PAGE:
Group Policy Cmdlets, Replication & the ‘-Server’ Parameter


Hello GP Junkies! My name is Bryan Garretson, and I want to let you know about an interesting way we were able to leverage the new PowerShell cmdlets available in Windows Server 2008 R2 / Windows 7: to anticipate and test around replication delays in certain configurations.

 

When we were testing RODC read ops, we needed to create our data (GPOs/settings/permissions… GP cmdlets do it all) on a DC (ServerA); it’s a PDC for the domain. Then, we tried to read that data from the test target (ServerB): an RODC member server in the same domain. You may know where this is going… we got cascading test failures because the data we created on the PDC hadn’t yet replicated. The solution? We had to create a mechanism to effectively ‘WaitOnReplication’ in our scripts/automation, before proceeding with validation.

 

Consider the following script: 

 

##############WaitOnReplication.ps1##############

$ErrorActionPreference = “SilentlyContinue”

 

###Create the source GPO on the PDC

New-GPO -Name “TestingIsFun” -Domain myTestDomain.com -Server ServerA.myTestDomain.com

 

###Quick check to verify it exists before trying to do the RODC read

$srcGPO = (Get-GPO -Name “TestingIsFun” -Domain myTestDomain.com -Server ServerA.myTestDomain.com)

 

if($srcGPO)

{

       ###Write success to console

       $srcGPOExists

       

       $iCtr=0

       $myGPO;

 

       ###While RODC-based GPO is null, retry

       while(!$myGPO)

       {

           $iCtr++       

            

           $myGPO = (Get-GPO -Name “TestingIsFun” -Domain myTestDomain.com -Server ServerB.myTestDomain.com)

 

           ###Adjust the interval to reduce console noise, or use a timer

           if(($iCtr%50) -eq (0)){ $iCtr }

 

           ###Print out RODC-read GPO details after populated (meaning, replication took place)            

           if($myGPO)

           {

              “”

              $myGPO

           }

 

       }

      

       ###Once out of the loop we are successful!

       $targetReadSuccess = “Target read Successfully! Replication has taken place”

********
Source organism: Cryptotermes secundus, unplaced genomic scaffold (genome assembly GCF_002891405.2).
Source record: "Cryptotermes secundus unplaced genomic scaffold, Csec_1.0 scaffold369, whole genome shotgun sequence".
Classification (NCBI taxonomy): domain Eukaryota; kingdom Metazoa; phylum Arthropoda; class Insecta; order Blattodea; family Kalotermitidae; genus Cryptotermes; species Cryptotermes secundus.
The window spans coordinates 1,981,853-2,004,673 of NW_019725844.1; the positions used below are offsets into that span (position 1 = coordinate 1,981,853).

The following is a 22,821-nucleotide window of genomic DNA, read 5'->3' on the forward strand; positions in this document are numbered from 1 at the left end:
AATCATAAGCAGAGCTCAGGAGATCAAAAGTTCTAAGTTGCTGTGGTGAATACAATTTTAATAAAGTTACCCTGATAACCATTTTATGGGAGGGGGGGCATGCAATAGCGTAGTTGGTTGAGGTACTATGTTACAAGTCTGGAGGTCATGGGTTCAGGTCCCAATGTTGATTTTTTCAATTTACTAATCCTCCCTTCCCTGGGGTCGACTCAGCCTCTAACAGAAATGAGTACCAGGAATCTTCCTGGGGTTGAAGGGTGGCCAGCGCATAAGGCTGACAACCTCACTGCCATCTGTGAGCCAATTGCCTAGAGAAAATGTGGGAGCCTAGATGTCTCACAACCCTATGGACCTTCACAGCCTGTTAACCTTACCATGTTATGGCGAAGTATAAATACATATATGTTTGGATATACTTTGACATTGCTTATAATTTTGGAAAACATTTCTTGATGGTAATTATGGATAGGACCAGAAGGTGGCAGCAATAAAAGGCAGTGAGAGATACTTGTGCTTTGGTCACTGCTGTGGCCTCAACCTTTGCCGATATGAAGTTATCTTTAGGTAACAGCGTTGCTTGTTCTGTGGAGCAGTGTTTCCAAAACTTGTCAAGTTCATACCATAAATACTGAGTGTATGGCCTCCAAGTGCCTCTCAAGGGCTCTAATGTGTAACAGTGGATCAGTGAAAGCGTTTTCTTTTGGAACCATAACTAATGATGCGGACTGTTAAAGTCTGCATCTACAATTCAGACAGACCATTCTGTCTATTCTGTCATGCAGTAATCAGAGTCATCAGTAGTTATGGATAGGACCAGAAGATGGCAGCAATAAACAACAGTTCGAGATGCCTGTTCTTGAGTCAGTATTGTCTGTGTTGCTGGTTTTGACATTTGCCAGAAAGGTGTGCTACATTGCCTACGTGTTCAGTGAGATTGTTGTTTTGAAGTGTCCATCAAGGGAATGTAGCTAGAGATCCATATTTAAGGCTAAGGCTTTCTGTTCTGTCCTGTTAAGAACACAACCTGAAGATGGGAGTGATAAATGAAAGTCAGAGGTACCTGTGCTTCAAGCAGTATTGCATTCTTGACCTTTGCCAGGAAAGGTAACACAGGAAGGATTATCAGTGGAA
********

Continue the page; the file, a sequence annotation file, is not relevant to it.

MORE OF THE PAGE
$targetReadSuccess

 

}

#################################################

 

[Output]

PS D:test> D:testWaitOnReplication.ps1

 

DisplayName      : TestingIsFun

DomainName       : myTestDomain.com

Owner            : myTestDomainDomain Admins

Id               : fea7672e-ba81-4588-82c6-dcb30c7eb81e

GpoStatus        : AllSettingsEnabled

Description      :

CreationTime     : 2/19/2009 10:14:38 AM

ModificationTime : 2/19/2009 10:14:38 AM

UserVersion      : AD Version: 0, SysVol Version: 0

ComputerVersion  : AD Version: 0, SysVol Version: 0

WmiFilter        :

 

50

… …

950

 

DisplayName      : TestingIsFun

DomainName       : myTestDomain.com

Owner            : myTestDomainDomain Admins

Id               : fea7672e-ba81-4588-82c6-dcb30c7eb81e

GpoStatus        : AllSettingsEnabled

Description      :

CreationTime     : 2/19/2009 10:14:38 AM

ModificationTime : 2/19/2009 10:14:52 AM

UserVersion      : AD Version: 0, SysVol Version: 0

ComputerVersion  : AD Version: 0, SysVol Version: 0

WmiFilter        :

 

Target read successfully! Replication has taken place

 

… now, at this point we know for certain that replication has taken place (at least, for the specified -Server) before proceeding with any other operation. What I’m trying to say is, there is a PowerShell-based method for determining whether or not replication has taken place, and the API granularity that is needed to accomplish that is provided for by the -Server parameter (also known by its alias ‘-DC‘).

Cheers,
Bryan

Software Design Engineer in Test, Group Policy

Comments (1)

  1. Anonymous says:

    Clever – I like it.  We actually have a "WAIT" verb so you should name this Wait-GPReplication

    Experiment!  Enjoy!  Engage!

    Jeffrey Snover [MSFT]

    Windows Management Partner Architect

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